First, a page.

- The city as infrastructure: A city should enable all of its inhabitants to work and live in it as they wish and to facilitate this as smoothly and conveniently as possible.
But! A city is not just an economic machine!
The processes of work and life create frictions, conflicts, contests between the city's inhabitants and these conflicts are played out over every aspect of the city.
A city should give room for these societal processes and conflicts to play themselves out.
A city has the responsibility of a referee to maintain a level playing ground among its inhabitants in shaping the city.
A city should channel constructively the forces and energies that the work and life processes of its inhabitants generates.
A city should bring people together, foster a city-society and community across all lines of conflict.
A city needs to force all of its inhabitants to confront each other (in the form of acknowledging each other's existence) and to recognise each other as equal members of the same society.
The city belongs to everyone who wants to participate in it! Those who do not want to participate in it don't own the city.
- The inspiring city
A city should inspire its inhabitants and non-inhabitants to see it as more than an economic machine and to see themselves as more than economic agents. The city should inspire its inhabitants to constantly seek to develop themselves as individuals and to develop their community and society.
The reflective city
- The city is a diamond - it gives you an infinite number of reflections of yourself and the world around you with every turn. The city allows you to know yourself and the world around you like nothing else can.
- A city should be reflective - looking at itself in all its realities and making its inhabitants look at "themselves" and each other - a city should not be afraid to look at itself. This reflective power should be strengthened and utilised.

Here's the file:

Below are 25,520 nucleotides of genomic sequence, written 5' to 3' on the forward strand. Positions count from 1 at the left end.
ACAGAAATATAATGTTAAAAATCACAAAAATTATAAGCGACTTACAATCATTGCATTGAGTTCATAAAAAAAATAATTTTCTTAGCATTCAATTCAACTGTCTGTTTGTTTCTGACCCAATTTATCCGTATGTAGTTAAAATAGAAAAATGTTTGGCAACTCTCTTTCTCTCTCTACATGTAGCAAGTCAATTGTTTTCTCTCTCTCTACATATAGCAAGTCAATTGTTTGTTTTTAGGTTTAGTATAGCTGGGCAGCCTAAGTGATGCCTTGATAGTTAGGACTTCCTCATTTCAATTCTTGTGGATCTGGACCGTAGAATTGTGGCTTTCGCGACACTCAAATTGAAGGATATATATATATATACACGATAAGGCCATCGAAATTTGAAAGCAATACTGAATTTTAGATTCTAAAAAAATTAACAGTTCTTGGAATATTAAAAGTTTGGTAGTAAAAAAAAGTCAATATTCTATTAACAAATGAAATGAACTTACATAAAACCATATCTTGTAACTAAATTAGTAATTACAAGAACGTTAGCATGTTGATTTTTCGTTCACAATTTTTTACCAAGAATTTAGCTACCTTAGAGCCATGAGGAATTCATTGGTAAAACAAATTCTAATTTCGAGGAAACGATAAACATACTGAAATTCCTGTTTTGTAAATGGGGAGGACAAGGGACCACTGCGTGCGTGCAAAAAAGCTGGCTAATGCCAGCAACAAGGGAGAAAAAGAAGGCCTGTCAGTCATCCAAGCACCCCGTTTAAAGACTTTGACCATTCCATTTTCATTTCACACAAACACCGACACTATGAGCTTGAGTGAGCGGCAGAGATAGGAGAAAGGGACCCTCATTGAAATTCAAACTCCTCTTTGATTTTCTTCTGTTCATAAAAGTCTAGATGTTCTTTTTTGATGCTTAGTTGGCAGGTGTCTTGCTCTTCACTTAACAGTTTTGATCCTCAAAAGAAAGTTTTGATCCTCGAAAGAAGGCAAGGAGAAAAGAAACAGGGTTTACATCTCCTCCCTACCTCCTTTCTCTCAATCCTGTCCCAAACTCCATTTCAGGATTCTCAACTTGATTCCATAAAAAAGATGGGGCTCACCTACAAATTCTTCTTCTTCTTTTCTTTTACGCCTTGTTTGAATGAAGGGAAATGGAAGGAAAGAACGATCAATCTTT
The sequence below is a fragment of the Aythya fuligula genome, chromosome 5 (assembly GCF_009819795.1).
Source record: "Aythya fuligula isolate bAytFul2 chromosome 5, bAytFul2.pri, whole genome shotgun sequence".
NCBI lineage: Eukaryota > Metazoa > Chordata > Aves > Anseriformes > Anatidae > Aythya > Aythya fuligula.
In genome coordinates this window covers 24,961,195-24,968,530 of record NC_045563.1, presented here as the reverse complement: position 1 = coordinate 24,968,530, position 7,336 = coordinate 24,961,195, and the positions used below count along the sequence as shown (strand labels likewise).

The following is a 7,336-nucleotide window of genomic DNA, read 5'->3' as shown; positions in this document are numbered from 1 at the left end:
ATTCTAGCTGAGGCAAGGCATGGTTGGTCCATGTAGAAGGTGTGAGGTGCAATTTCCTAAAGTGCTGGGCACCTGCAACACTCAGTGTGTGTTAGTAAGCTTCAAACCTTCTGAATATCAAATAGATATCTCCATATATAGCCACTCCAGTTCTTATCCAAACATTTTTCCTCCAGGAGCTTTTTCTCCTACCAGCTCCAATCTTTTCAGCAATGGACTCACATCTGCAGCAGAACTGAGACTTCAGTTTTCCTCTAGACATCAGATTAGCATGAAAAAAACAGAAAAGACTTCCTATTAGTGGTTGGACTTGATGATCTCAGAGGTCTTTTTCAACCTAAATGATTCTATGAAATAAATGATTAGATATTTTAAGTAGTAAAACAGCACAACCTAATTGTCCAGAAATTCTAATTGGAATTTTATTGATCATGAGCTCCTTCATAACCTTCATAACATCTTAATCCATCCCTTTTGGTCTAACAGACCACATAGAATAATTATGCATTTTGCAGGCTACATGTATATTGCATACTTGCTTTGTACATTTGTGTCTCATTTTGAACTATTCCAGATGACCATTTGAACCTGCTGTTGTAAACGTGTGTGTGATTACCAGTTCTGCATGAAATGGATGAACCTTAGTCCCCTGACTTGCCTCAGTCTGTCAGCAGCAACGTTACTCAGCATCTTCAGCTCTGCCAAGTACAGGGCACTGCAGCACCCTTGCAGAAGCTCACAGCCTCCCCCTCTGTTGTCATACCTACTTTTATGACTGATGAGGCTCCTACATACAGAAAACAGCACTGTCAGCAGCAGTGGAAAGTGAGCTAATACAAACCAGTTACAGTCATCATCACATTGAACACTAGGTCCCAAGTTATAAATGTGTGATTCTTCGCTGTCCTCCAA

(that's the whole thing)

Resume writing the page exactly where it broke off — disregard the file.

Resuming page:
The city and its past (limited path-dependency)
- All cities are born out of a certain context which defines their purpose/goal
- That purpose/goal can change over time - it is, if not consciously, still man-made
- The context and route taken towards reaching the "goal" frame the city's capacity to fulfil the tasks and challenges outlined in this manifesto
- for example: some cities have inherently more potential to be open/creative/individualistic etc. than others
- Cities should focus on interpreting their original purpose/goal within their changing context and constantly probing its validity anew in a reflective exercise involving all inhabitants of the city on an equal basis
A city should provide the space and tools for its inhabitants to create themselves the spaces that suit them.
The welcoming city
A city should be open and welcoming to new inhabitants.
To ensure that the above characteristics of the city are realised the city should be seen through the following structural framework:
- The city as a beehive:
- Every inhabitant should be provided with a minimum standard of his/her own space to live, comfort and realise themselves
- All inhabitants need to know they are part of the bigger unit
- This is a hands-off area for governance - there should be as little interference in the individual's space as possible.
- Individual (beehive) units group themselves together into bigger units and those group themselves into bigger units and so on - this creates the high level of complexity of the city
- These various groupings overlap according to space, identity - different levels of community/identity.
- To ensure that the city comes alive in the "spaces in between" it needs to bring its inhabitants and the groupings in which they are organised to meet each other/confront each other on the pathways criss-crossing the city
- Pathways include the entire infrastructure of the city - physical, economic, social, cultural, virtual, emotional
- The city needs to ensure equal access for all its inhabitants to the pathways
- The city needs to ensure openness of its pathways towards outsiders
- The city needs to ensure fairness of the rules governing the pathways
- The city needs to ensure that everybody is connected to the pathways network
- An example of the inspiring city by Will Alsop
- Another example of the inspiring city
- A detailed urban manifesto for Milwaukee
- An architecture and urban design manifesto for Stoke-on-Trent
- Council of Europe's "European Urban Charter II"